On the topic of career advancement, on campus, a great resource for narrowing down which path you want to pursue and how to get there is your college’s career center. Career services vary from college to college, but many will have an online database with internship and job listings, and counselors who provide advice on how to improve your resume, cover letter, and interview skills, as well as career guidance in general. Career advisers can be so helpful because their job is literally to help you figure out what you want to do.


On top of providing general career advising, at UChicago, the Office of Career Advancement runs a number of pre-professional “UChicago Careers In…” programs: UChicago Careers in Education Professions, UChicago Careers in Health Professions, UChicago Careers in Public Policy and Service (called the Fried Public Policy and Service Program), UChicago Careers in Science, Technology, Engineering, and Math, UChicago Careers in Law, UChicago Careers In Entrepreneurship, UChicago Careers In Journalism, Arts, and Media, and UChicago Careers In Business (called the Trott Business Program). These programs provide students with specific information about the fields they’re interested in, through specialized programming, and have advisers who had previously worked in the fields they advise students in. I am in the Financial Markets program, which is geared towards those interested in quantitative finance and proprietary trading. In the program, we’ve been able to go on site visits to different trading firms downtown in Chicago, learn from experts about the markets and the various theories underlying quantitative trading, and take classes at the Booth School of Business. We’ve also been able to participate in the Midwest Trading Competition, in which my team took home third place on a portfolio optimization case.

Another program offered through UChicago’s Office of Career Advancement is the treks program. Treks are 2-3 day trips to a specific location with a group of 15-25 students who can meet potential employers in a particular industry. Treks are a great way to explore your field of interest, network with those in that field, and better understand how to secure an internship/job in that field. I’ve been on two treks, the Entrepreneurship Trek to San Francisco in December 2017, and the Business Trek to London this past spring break.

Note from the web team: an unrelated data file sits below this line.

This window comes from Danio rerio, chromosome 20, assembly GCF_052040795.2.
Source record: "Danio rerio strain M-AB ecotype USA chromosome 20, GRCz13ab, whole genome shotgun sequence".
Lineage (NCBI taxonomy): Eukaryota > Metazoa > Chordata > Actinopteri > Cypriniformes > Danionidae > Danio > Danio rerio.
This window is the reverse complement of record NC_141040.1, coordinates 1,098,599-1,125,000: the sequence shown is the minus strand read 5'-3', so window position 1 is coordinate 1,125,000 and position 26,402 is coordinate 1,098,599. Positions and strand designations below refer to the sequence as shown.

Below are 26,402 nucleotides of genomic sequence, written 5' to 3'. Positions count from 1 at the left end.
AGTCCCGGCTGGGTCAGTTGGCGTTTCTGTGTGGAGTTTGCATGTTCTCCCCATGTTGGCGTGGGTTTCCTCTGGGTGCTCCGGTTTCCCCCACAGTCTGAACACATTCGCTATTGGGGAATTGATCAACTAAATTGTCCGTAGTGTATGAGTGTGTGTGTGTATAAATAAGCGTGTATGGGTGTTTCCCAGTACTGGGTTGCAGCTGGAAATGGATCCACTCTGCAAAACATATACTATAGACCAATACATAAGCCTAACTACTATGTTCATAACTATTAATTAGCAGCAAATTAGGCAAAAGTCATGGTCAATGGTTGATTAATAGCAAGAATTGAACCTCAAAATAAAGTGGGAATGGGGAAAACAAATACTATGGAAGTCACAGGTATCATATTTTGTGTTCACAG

We visited seven firms total during the 2.5 days of the London trip, ranging from large bulge bracket banks to a small consulting firm, and taking the London Underground to our different stops. I actually decided I wanted to pursue investment banking during the trek, after speaking with inspiring older UChicago alums at our visits in the field. They spoke with us about the deals they’ve worked on, how they had found their way from Chicago to London, and one firm even gave us the chance to do a case study ourselves. My favorite visit was to a mid-cap focused private equity firm, in which the alum who spoke with us single handedly inspired me into epiphanies about which path I wanted to take to get to my dream career one day.

While the London Trek was a great learning and career growth experience, I also managed to have a lot of fun as well. I arrived in London a day early and explored the city a bit on my own on Sunday, making stops at Buckingham Palace, Tower Bridge, 221B Baker Street, and the Palace of Westminster/London Eye. In the evening, after the day’s activities concluded, my fellow Trekkers and I dove into the city’s local restaurant scene and explored. I met some really cool fellow UChicago students from very different circles of life, and I became very close to someone I’d only been acquaintances with before the trek, as we chatted about a variety of different things in between site visits, while walking, on the train, and at lunch. Treks are such a great way to bond with other people in the UChicago community. I fell in love with London over the course of the trip, and am excited to return again soon, hopefully.

In summary, there are many pre-professional opportunities in college, from internships, to clubs, to activities like treks. I wish you the best of luck in discovering your own potential and interests!

Submitted by Elizabeth Y. on Monday, May 6, 2019